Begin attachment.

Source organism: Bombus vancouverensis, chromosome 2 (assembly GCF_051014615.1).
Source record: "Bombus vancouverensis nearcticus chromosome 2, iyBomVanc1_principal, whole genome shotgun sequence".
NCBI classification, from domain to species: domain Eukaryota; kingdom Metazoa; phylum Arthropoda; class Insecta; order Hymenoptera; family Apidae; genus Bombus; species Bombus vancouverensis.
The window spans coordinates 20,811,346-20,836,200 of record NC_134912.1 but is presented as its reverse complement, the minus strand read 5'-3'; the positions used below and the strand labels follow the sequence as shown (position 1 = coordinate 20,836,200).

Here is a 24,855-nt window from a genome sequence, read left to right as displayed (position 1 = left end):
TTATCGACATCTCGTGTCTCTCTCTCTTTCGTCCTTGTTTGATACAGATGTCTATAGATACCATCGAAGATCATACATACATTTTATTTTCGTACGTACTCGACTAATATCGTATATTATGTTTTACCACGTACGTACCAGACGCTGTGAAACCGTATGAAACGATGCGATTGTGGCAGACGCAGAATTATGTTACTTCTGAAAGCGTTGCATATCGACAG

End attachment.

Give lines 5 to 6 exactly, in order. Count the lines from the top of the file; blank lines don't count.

Here is a 24,855-nt window from a genome sequence, read left to right as displayed (position 1 = left end):
TTATCGACATCTCGTGTCTCTCTCTCTTTCGTCCTTGTTTGATACAGATGTCTATAGATACCATCGAAGATCATACATACATTTTATTTTCGTACGTACTCGACTAATATCGTATATTATGTTTTACCACGTACGTACCAGACGCTGTGAAACCGTATGAAACGATGCGATTGTGGCAGACGCAGAATTATGTTACTTCTGAAAGCGTTGCATATCGACAG